McAreavey calm amid the chaos as murder trial starts

John McAreavey paused for a moment before entering the small cobbled yard that led to courtroom 5.

It was almost as if he was steeling himself, not just for the day ahead but for the whole gruelling trial.

The widower of Michaela McAreavey then slowly walked into the storm awaiting him at Mauritius’s Supreme Court. He had not gone five steps before he was enveloped by the onrushing crowd.

Cameras and microphones were thrust at him like pikes by an overeager local media pack between him and the open air staircase to the court above.

Local police appeared almost indifferent to the spectacle; they certainly did little to ease his path through the gauntlet.

But his calm expression never wavered, his pace never quickened and not an angry word was uttered.

The Co Down accountant, who still wears his gold wedding ring, was the essence of dignity. All around there was precious little evidence of it.

His sister Claire, father Brendan and Michaela’s brother Mark Harte tried to form a protective bubble around him.

Similar scenes had greeted the defendants moments earlier. The irony was the handcuffed Avinash Treebhoowon and Sandip Mooneea had a Mauritian police escort to ease their passage to the stairwell.

No dispensation was afforded to their relatives either, who found themselvesjostled and shoved as they attempted to seek shelter from the snapping lenses.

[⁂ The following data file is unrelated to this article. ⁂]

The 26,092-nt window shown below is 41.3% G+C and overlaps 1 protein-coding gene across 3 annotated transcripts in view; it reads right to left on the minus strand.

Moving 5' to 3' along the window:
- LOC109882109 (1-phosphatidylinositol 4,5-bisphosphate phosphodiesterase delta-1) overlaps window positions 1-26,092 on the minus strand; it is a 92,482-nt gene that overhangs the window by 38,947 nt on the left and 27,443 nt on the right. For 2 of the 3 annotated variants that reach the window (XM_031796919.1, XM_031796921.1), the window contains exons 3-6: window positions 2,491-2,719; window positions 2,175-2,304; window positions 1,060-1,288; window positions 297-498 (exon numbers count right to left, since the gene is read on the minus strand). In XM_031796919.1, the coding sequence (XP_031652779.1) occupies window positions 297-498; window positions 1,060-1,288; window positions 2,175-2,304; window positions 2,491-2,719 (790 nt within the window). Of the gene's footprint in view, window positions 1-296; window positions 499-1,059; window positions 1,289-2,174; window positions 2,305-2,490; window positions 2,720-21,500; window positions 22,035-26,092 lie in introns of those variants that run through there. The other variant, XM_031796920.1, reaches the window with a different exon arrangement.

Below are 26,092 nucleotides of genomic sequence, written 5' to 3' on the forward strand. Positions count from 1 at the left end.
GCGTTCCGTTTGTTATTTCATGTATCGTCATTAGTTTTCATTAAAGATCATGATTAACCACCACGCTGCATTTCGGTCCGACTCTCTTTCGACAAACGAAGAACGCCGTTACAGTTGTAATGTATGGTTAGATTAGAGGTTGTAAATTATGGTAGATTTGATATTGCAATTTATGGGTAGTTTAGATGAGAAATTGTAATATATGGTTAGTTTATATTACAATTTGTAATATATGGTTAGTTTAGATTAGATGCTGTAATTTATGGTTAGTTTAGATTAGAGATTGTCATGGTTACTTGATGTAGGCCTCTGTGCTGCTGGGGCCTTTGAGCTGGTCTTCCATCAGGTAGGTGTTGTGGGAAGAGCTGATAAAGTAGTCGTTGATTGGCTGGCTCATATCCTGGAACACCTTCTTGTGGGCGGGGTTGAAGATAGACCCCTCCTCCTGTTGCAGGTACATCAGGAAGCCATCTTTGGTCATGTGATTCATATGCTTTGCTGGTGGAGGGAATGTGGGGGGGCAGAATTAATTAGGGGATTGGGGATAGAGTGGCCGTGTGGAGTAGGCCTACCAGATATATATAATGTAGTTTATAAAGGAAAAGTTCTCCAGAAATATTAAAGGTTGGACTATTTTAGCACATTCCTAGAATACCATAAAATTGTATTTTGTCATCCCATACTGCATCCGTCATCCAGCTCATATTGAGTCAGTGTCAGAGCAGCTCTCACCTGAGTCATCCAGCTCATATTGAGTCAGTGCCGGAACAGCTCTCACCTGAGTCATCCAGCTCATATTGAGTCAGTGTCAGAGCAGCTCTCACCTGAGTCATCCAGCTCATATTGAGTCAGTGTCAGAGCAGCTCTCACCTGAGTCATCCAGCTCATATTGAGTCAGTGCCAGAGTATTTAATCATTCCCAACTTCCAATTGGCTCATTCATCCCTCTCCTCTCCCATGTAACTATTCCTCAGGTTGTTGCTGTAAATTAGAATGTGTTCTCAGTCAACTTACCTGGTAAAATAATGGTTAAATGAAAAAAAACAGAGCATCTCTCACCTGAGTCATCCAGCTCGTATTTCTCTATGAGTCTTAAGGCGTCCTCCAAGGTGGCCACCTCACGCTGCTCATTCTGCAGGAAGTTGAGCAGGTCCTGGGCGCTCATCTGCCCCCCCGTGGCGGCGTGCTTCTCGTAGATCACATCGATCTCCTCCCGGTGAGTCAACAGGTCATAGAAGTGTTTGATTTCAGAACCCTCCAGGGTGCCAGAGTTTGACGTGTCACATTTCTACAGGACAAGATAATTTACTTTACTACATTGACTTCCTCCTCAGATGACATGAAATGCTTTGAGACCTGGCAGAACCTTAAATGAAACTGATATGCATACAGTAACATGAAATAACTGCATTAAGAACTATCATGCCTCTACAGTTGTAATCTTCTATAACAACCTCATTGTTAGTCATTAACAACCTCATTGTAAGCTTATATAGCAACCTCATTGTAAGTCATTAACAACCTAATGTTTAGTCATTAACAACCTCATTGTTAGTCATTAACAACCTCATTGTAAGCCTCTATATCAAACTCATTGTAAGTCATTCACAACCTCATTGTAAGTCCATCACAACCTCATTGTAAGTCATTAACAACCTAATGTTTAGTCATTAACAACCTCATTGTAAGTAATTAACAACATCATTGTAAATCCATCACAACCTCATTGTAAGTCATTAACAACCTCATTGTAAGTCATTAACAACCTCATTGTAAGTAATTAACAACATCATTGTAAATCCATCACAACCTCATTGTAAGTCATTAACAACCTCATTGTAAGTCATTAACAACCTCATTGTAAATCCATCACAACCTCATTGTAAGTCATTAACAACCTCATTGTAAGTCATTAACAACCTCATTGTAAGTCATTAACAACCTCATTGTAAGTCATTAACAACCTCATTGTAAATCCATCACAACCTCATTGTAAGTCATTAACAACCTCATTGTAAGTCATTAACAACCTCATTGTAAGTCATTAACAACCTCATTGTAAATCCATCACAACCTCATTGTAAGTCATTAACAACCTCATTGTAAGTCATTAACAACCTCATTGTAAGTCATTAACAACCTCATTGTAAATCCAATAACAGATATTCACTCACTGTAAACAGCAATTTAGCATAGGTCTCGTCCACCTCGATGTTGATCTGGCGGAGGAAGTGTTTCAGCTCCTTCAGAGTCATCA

With the main protagonists in court, policemen standing at the foot of the stairs gave the signal that the public could gain access. Cue another unseemly free-for-all.

Courtroom 5 was designed to accommodate about 80 people. At one stage in the first hour of the trial’s first day there were around 190 crammed inside. The only discernible space in the whole court appeared to be the 5ft gap between the two defendants in the dock.

Behind them the glass wall was covered with full-length curtains. The occasional gap let in a shard of dazzling sunlight. If light was not a problem, sound certainly was. The combination of bad acoustics and an even worse sound system meant initial proceedings were barely audible from the public gallery. The whirr of air conditioning heightened the difficulty.

The McAreavey and Harte family members sat in the first row but still struggled to make out anything in the early stages.

Eventually additional microphones were sourced and the matter was resolved.

Jurors in the trial were sent home after being sworn in and the judge told them they would begin to hear evidence tomorrow.

Tragic honeymooner Michaela was found dead in the bathtub of her luxury hotel room on the Indian Ocean island paradise last January.


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